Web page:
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Watch SpaceX Dragon cargo capsule depart the ISS today

A SpaceX cargo ship will begin its journey back to Earth today (April 28), and you can watch the action live.

The robotic Dragon capsule is scheduled to undock from the International Space Station (ISS) today around 1:05 p.m. EDT (1705 GMT), ending a five-week stay at the orbiting lab.

You can watch the action live here at, courtesy of NASA; coverage will begin around 12:45 p.m. EDT (1645 GMT).

Related: SpaceX launches its 30th Dragon cargo mission to the ISS (video)

SpaceX’s CRS-30 Dragon cargo capsule is seen docked to the International Space Station. (Image credit: NASA)

The current Dragon mission is known as CRS-30, because it’s the 30th one that SpaceX has flown to the ISS under a Commercial Resupply Services contract with NASA.

CRS-30 began on March 21, with a launch atop a SpaceX Falcon 9 rocket. The capsule docked with the orbiting lab on March 23, delivering about 3 tons of scientific hardware and supplies to the orbiting lab.

The capsule will haul cargo in the downward direction as well.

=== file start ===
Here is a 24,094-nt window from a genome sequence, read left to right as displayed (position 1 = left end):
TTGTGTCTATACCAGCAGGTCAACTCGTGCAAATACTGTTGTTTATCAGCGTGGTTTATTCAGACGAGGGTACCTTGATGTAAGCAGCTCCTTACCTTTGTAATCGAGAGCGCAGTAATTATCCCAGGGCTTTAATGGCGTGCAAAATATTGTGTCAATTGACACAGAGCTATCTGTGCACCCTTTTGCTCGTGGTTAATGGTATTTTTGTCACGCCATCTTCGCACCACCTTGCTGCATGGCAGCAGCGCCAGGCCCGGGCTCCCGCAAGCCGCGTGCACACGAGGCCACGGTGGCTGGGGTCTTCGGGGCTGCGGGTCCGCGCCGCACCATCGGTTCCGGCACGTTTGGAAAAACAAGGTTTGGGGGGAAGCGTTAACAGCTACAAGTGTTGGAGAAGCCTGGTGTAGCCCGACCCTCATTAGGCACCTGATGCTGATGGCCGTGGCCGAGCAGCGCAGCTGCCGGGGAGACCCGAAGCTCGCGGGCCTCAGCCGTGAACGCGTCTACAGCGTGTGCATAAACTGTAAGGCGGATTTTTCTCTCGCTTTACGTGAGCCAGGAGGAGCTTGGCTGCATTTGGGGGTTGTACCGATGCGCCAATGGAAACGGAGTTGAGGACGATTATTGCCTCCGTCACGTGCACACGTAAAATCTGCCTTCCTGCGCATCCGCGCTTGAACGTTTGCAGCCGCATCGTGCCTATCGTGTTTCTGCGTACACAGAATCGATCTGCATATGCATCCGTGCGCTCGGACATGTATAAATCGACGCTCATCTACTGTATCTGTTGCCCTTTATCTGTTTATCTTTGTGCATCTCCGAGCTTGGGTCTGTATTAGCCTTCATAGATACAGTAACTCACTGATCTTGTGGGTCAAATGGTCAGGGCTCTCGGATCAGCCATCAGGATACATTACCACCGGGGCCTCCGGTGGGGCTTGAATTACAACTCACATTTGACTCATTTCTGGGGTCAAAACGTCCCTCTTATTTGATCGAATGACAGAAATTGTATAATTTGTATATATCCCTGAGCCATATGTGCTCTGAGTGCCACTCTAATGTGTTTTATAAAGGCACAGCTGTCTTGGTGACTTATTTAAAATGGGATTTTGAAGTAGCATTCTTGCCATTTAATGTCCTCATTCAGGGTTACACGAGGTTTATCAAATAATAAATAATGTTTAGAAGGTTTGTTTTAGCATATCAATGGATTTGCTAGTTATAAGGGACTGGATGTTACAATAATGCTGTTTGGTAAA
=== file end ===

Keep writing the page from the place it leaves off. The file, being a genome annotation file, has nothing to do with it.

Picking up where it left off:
“Dragon will carry back to Earth more than 4,100 pounds (1,860 kilograms) of supplies and scientific experiments designed to take advantage of the space station’s microgravity environment,” NASA officials wrote in an update on Friday (April 26).

“Splashing down off the coast of Florida enables quick transportation of the experiments to NASA’s Space Systems Processing Facility at Kennedy Space Center in Florida, allowing researchers to collect data with minimal sample exposure to Earth’s gravity,” they added.

Dragon is the only cargo craft capable of bringing gear home safely from the ISS. The other two currently operational space freighters, Russia’s Progress vehicle and Northrop Grumman’s Cygnus spacecraft, burn up in Earth’s atmosphere when their work in orbit is done.

There will still be a SpaceX vehicle docked to the ISS after CRS-30’s undocking — the Dragon that’s flying the company’s Crew-8 astronaut mission for NASA.

Crew-8 launched on March 3, sending NASA astronauts Matthew Dominick, Michael Barratt and Jeanette Epps and Alexander Grebenkin of Russia’s space agency Roscosmos to the ISS for a six-month stay.

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